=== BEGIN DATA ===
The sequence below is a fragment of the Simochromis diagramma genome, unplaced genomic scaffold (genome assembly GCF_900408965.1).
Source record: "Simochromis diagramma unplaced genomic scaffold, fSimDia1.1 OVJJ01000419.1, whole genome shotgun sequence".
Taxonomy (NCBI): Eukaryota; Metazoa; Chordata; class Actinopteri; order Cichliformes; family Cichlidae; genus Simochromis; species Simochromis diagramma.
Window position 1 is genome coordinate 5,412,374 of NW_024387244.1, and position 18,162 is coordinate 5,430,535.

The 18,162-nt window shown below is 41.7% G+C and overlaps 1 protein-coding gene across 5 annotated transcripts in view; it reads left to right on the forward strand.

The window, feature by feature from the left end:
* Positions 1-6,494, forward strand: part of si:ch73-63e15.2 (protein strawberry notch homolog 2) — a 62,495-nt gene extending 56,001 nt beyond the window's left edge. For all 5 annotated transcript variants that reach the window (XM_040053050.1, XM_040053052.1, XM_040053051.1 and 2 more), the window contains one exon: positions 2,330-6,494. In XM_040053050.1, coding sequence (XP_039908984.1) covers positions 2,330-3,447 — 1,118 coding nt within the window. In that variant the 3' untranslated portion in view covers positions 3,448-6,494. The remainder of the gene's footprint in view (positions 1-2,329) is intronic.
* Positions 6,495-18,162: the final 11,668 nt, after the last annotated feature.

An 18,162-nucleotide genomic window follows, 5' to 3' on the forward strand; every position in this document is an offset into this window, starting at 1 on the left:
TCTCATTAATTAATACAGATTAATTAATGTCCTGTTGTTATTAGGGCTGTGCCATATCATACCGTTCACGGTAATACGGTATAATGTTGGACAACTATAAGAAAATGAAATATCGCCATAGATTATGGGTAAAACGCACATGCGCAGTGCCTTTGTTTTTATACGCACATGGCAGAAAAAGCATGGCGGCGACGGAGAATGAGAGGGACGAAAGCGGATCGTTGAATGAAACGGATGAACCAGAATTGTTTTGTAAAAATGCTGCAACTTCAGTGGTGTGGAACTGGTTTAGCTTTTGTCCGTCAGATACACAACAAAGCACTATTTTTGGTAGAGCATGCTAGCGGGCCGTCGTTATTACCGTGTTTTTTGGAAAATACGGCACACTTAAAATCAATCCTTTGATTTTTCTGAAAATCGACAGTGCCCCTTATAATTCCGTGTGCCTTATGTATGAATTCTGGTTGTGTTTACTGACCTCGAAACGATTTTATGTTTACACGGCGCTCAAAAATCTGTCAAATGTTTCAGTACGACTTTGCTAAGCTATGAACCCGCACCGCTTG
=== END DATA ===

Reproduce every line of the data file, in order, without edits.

The sequence below is a fragment of the Simochromis diagramma genome, unplaced genomic scaffold (genome assembly GCF_900408965.1).
Source record: "Simochromis diagramma unplaced genomic scaffold, fSimDia1.1 OVJJ01000419.1, whole genome shotgun sequence".
Taxonomy (NCBI): Eukaryota; Metazoa; Chordata; class Actinopteri; order Cichliformes; family Cichlidae; genus Simochromis; species Simochromis diagramma.
Window position 1 is genome coordinate 5,412,374 of NW_024387244.1, and position 18,162 is coordinate 5,430,535.

The 18,162-nt window shown below is 41.7% G+C and overlaps 1 protein-coding gene across 5 annotated transcripts in view; it reads left to right on the forward strand.

The window, feature by feature from the left end:
* Positions 1-6,494, forward strand: part of si:ch73-63e15.2 (protein strawberry notch homolog 2) — a 62,495-nt gene extending 56,001 nt beyond the window's left edge. For all 5 annotated transcript variants that reach the window (XM_040053050.1, XM_040053052.1, XM_040053051.1 and 2 more), the window contains one exon: positions 2,330-6,494. In XM_040053050.1, coding sequence (XP_039908984.1) covers positions 2,330-3,447 — 1,118 coding nt within the window. In that variant the 3' untranslated portion in view covers positions 3,448-6,494. The remainder of the gene's footprint in view (positions 1-2,329) is intronic.
* Positions 6,495-18,162: the final 11,668 nt, after the last annotated feature.

An 18,162-nucleotide genomic window follows, 5' to 3' on the forward strand; every position in this document is an offset into this window, starting at 1 on the left:
TCTCATTAATTAATACAGATTAATTAATGTCCTGTTGTTATTAGGGCTGTGCCATATCATACCGTTCACGGTAATACGGTATAATGTTGGACAACTATAAGAAAATGAAATATCGCCATAGATTATGGGTAAAACGCACATGCGCAGTGCCTTTGTTTTTATACGCACATGGCAGAAAAAGCATGGCGGCGACGGAGAATGAGAGGGACGAAAGCGGATCGTTGAATGAAACGGATGAACCAGAATTGTTTTGTAAAAATGCTGCAACTTCAGTGGTGTGGAACTGGTTTAGCTTTTGTCCGTCAGATACACAACAAAGCACTATTTTTGGTAGAGCATGCTAGCGGGCCGTCGTTATTACCGTGTTTTTTGGAAAATACGGCACACTTAAAATCAATCCTTTGATTTTTCTGAAAATCGACAGTGCCCCTTATAATTCCGTGTGCCTTATGTATGAATTCTGGTTGTGTTTACTGACCTCGAAACGATTTTATGTTTACACGGCGCTCAAAAATCTGTCAAATGTTTCAGTACGACTTTGCTAAGCTATGAACCCGCACCGCTTG